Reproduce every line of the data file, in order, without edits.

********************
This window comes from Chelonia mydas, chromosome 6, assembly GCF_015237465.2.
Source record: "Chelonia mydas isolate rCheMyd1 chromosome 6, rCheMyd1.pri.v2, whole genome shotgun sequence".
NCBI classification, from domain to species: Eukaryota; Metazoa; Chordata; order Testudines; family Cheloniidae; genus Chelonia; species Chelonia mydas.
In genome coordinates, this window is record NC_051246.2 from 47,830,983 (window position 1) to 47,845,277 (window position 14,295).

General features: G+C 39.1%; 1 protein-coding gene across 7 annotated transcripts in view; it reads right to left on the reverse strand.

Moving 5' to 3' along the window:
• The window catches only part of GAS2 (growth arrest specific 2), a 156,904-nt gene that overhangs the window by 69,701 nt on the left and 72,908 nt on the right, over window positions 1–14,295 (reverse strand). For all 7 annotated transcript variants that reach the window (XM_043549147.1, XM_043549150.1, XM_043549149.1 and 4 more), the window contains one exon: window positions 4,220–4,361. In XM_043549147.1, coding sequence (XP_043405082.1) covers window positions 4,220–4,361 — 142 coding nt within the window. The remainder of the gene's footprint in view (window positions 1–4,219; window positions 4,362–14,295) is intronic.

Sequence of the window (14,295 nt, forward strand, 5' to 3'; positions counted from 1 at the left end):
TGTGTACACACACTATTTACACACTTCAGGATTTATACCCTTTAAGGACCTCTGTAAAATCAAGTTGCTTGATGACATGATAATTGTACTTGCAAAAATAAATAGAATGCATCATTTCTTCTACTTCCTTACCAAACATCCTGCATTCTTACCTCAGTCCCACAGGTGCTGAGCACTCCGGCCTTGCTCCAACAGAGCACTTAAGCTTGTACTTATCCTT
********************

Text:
This window comes from Chelonia mydas, chromosome 6, assembly GCF_015237465.2.
Source record: "Chelonia mydas isolate rCheMyd1 chromosome 6, rCheMyd1.pri.v2, whole genome shotgun sequence".
NCBI classification, from domain to species: Eukaryota; Metazoa; Chordata; order Testudines; family Cheloniidae; genus Chelonia; species Chelonia mydas.
In genome coordinates, this window is record NC_051246.2 from 47,830,983 (window position 1) to 47,845,277 (window position 14,295).

General features: G+C 39.1%; 1 protein-coding gene across 7 annotated transcripts in view; it reads right to left on the reverse strand.

Moving 5' to 3' along the window:
• The window catches only part of GAS2 (growth arrest specific 2), a 156,904-nt gene that overhangs the window by 69,701 nt on the left and 72,908 nt on the right, over window positions 1–14,295 (reverse strand). For all 7 annotated transcript variants that reach the window (XM_043549147.1, XM_043549150.1, XM_043549149.1 and 4 more), the window contains one exon: window positions 4,220–4,361. In XM_043549147.1, coding sequence (XP_043405082.1) covers window positions 4,220–4,361 — 142 coding nt within the window. The remainder of the gene's footprint in view (window positions 1–4,219; window positions 4,362–14,295) is intronic.

Sequence of the window (14,295 nt, forward strand, 5' to 3'; positions counted from 1 at the left end):
TGTGTACACACACTATTTACACACTTCAGGATTTATACCCTTTAAGGACCTCTGTAAAATCAAGTTGCTTGATGACATGATAATTGTACTTGCAAAAATAAATAGAATGCATCATTTCTTCTACTTCCTTACCAAACATCCTGCATTCTTACCTCAGTCCCACAGGTGCTGAGCACTCCGGCCTTGCTCCAACAGAGCACTTAAGCTTGTACTTATCCTT